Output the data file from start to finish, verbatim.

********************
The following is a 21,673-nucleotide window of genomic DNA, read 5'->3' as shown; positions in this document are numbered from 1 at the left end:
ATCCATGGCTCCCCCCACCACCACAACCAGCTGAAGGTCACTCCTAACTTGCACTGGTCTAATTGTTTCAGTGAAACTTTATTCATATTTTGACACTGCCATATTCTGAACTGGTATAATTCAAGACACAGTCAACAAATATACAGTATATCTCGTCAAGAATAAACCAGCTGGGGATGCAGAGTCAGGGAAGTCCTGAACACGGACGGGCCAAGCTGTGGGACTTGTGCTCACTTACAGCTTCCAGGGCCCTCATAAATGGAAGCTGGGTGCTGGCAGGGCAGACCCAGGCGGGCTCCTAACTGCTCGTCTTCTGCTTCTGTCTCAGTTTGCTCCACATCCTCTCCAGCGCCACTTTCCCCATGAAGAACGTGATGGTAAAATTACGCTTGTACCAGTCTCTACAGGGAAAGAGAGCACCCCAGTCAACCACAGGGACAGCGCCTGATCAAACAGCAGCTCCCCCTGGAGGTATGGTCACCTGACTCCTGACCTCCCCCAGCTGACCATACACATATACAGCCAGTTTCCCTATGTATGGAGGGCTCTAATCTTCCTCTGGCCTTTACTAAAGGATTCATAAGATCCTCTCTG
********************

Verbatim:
The following is a 21,673-nucleotide window of genomic DNA, read 5'->3' as shown; positions in this document are numbered from 1 at the left end:
ATCCATGGCTCCCCCCACCACCACAACCAGCTGAAGGTCACTCCTAACTTGCACTGGTCTAATTGTTTCAGTGAAACTTTATTCATATTTTGACACTGCCATATTCTGAACTGGTATAATTCAAGACACAGTCAACAAATATACAGTATATCTCGTCAAGAATAAACCAGCTGGGGATGCAGAGTCAGGGAAGTCCTGAACACGGACGGGCCAAGCTGTGGGACTTGTGCTCACTTACAGCTTCCAGGGCCCTCATAAATGGAAGCTGGGTGCTGGCAGGGCAGACCCAGGCGGGCTCCTAACTGCTCGTCTTCTGCTTCTGTCTCAGTTTGCTCCACATCCTCTCCAGCGCCACTTTCCCCATGAAGAACGTGATGGTAAAATTACGCTTGTACCAGTCTCTACAGGGAAAGAGAGCACCCCAGTCAACCACAGGGACAGCGCCTGATCAAACAGCAGCTCCCCCTGGAGGTATGGTCACCTGACTCCTGACCTCCCCCAGCTGACCATACACATATACAGCCAGTTTCCCTATGTATGGAGGGCTCTAATCTTCCTCTGGCCTTTACTAAAGGATTCATAAGATCCTCTCTG